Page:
the other sequences, not the DOCUMENT SIZE the same size as the other sequences!
So like an HOUR LATER you've rendered out all 64 (did we do our maths correctly?)
bitmaps of our walking sequence, SAVED the walking sequence, and now it's time to start
thinking about an attack sequence.
Load up the Blank Grover model. I think a goodly sword swipe animation would be about 8
frames, so give yourself 8 frames to work with. At the moment all you want to be
concentrating on is the KEY FRAMES. poser will INTERPOLATE between your
keyframes creating a smooth(ish) transition from the one position to the next. so on frame
one, the blank standing grover mb, frame 3 the sword is upraised for the attack (try and
put some subtle whole body motion into things - just moving the guy's arm doesnt make
for a good animation. get out of your swivel-chair and do the motions yourself. try and see
how a real body moves before attempting to simulate one.) frame 6, the sword has been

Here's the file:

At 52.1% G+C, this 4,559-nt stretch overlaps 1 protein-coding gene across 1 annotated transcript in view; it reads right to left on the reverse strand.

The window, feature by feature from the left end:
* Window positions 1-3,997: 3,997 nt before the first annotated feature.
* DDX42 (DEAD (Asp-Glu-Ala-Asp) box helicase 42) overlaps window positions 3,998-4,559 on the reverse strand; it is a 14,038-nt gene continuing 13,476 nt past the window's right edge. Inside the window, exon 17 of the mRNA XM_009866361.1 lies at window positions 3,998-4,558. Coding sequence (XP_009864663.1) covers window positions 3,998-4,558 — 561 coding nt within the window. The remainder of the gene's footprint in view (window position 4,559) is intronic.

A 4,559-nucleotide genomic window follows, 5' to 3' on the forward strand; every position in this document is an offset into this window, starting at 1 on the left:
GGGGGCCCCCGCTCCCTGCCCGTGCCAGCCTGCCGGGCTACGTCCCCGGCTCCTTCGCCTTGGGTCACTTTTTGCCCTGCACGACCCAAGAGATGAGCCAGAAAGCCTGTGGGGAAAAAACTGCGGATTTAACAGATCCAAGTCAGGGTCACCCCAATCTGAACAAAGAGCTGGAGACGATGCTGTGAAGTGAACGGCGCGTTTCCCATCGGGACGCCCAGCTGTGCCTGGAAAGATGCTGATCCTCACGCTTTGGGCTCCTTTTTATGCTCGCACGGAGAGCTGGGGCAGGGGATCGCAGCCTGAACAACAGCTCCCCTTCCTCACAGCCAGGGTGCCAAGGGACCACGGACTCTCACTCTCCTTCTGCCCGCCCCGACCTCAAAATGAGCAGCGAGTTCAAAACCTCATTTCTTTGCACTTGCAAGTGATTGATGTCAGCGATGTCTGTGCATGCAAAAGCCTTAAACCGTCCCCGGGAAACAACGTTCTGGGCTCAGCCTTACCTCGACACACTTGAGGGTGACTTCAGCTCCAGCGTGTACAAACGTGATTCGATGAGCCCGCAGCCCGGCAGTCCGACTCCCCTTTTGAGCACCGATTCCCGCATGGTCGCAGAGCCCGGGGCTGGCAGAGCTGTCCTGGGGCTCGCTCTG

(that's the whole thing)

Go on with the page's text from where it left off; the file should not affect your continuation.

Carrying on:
brought slashing down and is at the bottom of it's stroke, and 8, the blank grover again.
now go and manually adjust it frame by frame until it looks JUST RIGHT - the key here is
attention to detail. never leave anything that you KNOW is crap.
Then render it out using the techniques which by now should be familiar to you :)
You can use that action you created in photoshop to convert and colour-index the
bitmaps, because they're all headed for the same collection and have the same colours in
them. so do that, and go import them into amber in the aforementioned manner. there is
only one more thing i need to tell you about in amber and here it is -
Key Points are the points which myth uses to define where an attacker attacks from on the
bitmap - if you put the key point on some unit's ass and he attacks with a sword stroke,
chances are the attack wont hit because the Key Point is too far away from the enemy. Go
into the animation window of your Attack sequence and decide which on frame the attack
is likely to hit home. mb half way down the sword strike. Check the SHOW KEY POINT
box, and a lil red dot appears. now drag that dot to the place where you think the sword
would come into contact with the enemy, and then rotate the unit all round and do the
same for every single view on THAT FRAME ONLY. now take note of the FRAME
number, and go back to the sequence window and enter that number into the KEY
FRAME box on the top left. this tells myth WHEN to apply the attack as well as where.